Pepsi, meanwhile, emphasizes its rewards program to a lesser degree, though it does enable consumers to cash in "loot" points for exclusive iTunes downloads. Still, Pepsi gets props for its "Dream Machine" recycling program, which doles out rewards points when consumers donate recyclables via vending machines.
"My Coke Rewards is an older program. Their challenge is to get people to redeem their points online and make them meaningful in both the short term and in the long term. That's been a challenge they've had," says Mark Johnson, president and CEO of consultancy Loyalty 360. "With Pepsi, they have tried to simplify their program and they have done more on the consumer side to figure out what the consumer wants. It's a smaller program, and more focused on a core audience."
Pepsi is also clearly invested in building its email database. Pepsi's homepage sports multiple avenues for consumers to sign up for email alerts, including an email sign-up tab. The company also invites consumers to register for newsletters about a range of products, which include soda brands Mountain Dew and 7Up. Pepsi also sends consumers a welcome message shortly after they sign up, as well as routine emails about its products.
Coke does not have as clear an email sign-up mechanism on its homepage, though consumers can register for email messages on the My Coke Rewards page.
"I don't think either of them seems to be drawn to email, but my guess is that as consumer packaged goods companies, they probably don't look at email as that strong of an engagement channel," says Weninger. "Many companies are increasingly asking consumers to market alongside them, and they're going to let Facebook and social media do that for them."
Each company also uses its homepage as an e-commerce hub, though Pepsi outdoes Coke here as well. Coke's homepage offers little merchandise directly for sale, while Pepsi promotes products ranging from logo-flashing bags and T-shirts.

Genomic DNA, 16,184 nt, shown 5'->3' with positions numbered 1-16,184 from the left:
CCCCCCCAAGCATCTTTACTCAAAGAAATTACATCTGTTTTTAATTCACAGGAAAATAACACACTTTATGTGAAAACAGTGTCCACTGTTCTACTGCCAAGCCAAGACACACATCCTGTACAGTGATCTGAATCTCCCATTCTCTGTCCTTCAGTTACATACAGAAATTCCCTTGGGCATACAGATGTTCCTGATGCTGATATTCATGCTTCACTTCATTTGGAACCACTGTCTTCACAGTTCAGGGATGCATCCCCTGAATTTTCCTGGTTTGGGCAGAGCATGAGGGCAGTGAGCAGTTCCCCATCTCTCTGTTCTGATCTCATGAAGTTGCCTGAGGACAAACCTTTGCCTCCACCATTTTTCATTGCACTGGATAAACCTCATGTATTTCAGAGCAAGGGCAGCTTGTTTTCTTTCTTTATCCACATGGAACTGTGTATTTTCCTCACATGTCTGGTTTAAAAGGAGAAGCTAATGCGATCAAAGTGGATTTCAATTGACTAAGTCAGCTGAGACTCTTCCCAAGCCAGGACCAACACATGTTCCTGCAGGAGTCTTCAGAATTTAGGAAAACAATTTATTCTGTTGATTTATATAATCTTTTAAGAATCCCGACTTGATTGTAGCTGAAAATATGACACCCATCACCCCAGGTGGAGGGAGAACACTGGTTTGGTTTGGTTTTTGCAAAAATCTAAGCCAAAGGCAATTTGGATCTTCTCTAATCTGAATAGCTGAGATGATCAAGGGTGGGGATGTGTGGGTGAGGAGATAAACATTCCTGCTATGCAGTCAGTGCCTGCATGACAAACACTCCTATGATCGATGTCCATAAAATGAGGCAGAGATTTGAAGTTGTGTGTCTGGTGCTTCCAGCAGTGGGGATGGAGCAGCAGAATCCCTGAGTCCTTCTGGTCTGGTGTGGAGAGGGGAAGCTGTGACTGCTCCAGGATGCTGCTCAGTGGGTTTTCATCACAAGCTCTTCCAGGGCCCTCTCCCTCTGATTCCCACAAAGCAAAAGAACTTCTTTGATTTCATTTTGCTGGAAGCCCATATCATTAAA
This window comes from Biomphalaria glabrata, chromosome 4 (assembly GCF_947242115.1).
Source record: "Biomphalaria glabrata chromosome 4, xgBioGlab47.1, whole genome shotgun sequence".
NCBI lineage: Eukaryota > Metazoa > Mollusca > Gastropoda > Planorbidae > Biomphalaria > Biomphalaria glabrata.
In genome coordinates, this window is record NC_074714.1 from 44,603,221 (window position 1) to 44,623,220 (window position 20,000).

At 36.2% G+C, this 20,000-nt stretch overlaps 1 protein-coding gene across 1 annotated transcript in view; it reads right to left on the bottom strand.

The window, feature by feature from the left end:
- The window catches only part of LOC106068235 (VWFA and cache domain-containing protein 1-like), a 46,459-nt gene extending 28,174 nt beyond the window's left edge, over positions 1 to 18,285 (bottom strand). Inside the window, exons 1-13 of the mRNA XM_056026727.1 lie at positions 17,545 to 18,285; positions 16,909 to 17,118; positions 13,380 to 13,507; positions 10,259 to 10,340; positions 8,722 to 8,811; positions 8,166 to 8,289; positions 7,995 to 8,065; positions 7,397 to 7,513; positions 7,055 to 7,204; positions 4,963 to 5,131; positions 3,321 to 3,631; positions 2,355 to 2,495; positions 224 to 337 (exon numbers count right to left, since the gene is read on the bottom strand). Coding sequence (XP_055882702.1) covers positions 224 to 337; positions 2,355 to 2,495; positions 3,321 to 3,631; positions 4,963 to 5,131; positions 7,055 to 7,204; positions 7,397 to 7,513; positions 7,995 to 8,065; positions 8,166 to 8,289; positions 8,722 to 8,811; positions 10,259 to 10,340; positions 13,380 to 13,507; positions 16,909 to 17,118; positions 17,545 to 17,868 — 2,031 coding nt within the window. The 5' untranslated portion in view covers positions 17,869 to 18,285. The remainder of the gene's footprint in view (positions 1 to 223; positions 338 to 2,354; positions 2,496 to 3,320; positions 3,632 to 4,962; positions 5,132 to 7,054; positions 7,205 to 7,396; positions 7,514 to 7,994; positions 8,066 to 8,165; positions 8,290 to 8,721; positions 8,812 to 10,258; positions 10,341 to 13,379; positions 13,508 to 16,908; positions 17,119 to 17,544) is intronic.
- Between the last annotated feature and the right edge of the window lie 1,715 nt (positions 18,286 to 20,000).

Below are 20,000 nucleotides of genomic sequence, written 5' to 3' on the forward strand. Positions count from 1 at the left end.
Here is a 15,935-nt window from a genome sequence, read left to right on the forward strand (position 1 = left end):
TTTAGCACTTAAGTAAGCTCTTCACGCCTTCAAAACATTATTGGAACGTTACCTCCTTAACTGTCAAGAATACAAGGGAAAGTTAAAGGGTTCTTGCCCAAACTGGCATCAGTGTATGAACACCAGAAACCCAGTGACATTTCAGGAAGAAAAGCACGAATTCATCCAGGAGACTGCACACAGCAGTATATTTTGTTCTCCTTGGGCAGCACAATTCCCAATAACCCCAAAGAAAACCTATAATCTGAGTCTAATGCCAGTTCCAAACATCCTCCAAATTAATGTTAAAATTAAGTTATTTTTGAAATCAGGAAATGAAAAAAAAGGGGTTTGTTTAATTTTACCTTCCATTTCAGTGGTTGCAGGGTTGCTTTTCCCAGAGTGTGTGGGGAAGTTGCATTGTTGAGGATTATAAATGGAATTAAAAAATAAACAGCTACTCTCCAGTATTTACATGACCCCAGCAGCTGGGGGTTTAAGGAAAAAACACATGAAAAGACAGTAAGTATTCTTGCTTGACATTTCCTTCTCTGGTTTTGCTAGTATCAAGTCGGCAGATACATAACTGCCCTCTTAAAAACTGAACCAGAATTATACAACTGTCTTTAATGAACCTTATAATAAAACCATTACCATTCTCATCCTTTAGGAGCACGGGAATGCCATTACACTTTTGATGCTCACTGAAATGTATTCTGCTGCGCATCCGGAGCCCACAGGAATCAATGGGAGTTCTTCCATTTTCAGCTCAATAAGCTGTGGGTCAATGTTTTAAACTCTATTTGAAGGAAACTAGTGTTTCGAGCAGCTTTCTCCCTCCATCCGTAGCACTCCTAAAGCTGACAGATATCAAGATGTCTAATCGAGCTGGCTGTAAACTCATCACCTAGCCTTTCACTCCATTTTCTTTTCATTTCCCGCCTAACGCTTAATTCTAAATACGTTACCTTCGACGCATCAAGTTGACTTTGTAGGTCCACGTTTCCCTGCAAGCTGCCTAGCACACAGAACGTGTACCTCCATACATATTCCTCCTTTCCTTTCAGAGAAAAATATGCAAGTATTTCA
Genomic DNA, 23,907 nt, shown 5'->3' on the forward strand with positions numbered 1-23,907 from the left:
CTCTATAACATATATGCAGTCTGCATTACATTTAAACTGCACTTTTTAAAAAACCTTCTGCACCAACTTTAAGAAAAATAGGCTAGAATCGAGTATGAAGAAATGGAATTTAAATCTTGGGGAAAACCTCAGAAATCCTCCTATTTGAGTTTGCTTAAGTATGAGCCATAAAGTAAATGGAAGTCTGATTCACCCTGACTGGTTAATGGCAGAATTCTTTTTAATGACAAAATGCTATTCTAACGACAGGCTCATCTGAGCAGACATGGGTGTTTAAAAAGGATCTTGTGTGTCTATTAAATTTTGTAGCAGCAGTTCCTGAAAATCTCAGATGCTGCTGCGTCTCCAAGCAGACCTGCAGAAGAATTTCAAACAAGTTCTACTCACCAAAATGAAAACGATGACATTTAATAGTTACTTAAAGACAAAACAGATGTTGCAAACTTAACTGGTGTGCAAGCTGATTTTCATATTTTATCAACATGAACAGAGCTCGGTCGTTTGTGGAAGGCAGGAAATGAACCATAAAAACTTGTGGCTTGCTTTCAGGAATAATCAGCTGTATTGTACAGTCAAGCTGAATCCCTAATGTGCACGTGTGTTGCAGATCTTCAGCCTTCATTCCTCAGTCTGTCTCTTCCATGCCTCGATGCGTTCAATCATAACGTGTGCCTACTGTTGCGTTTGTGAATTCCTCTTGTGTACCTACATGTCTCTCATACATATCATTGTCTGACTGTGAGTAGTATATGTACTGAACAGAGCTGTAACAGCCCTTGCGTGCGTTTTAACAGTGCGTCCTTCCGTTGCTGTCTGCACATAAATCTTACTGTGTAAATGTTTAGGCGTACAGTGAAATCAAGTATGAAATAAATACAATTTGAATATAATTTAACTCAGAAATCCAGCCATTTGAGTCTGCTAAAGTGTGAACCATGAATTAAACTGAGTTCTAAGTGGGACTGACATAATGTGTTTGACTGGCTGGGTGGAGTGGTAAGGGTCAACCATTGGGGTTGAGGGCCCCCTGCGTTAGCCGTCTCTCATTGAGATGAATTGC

In terms of social media, Coca-Cola is the clear winner in terms of popularity, with nearly 34 million fans and 360,000 Twitter followers, compared with Pepsi's 5.6 million Facebook fans and 120,000 Twitter followers.
"I think in this day and age, corporations know how important it is to have a large Facebook fan contingent — the number of Facebook fans is like your stock-market price these days," says Kourtis. "But I wonder if Pepsi is not more aggressive because they're behind?"
Pepsi, meanwhile, is more experimental when it comes to digital promotions than Coke. Besides prominent links to its Facebook, Twitter and YouTube pages on its homepage, Pepsi, through its Refresh Project, is connected to assorted cause-marketing campaigns.
"From a consumer's point of view, if you're looking at emotionally what connects with me quicker, Pepsi's site says that they care more about my generation, and there's even a breast cancer tile. They're overtly going after the female target audience," says Ken Fitzgerald, executive creative director at Rochester, N.Y.-based agency Catalyst. "If you're looking at what I would respond to, it would probably be Pepsi, and because of the emotional attachment it creates with the audience."
From "Mean Joe" Greene to today's nostalgic spots, Coca-Cola's advertising has given the brand a unique place in American culture. But Pepsi's recent social-minded initiatives, such as the Refresh Project, place it ahead of its rival in terms of marketing. By tying itself to the causes and technologies that young consumers care about, Pepsi is positioning itself as more than a soft drink brand to millions of young consumers whose interests go beyond quenching their thirst.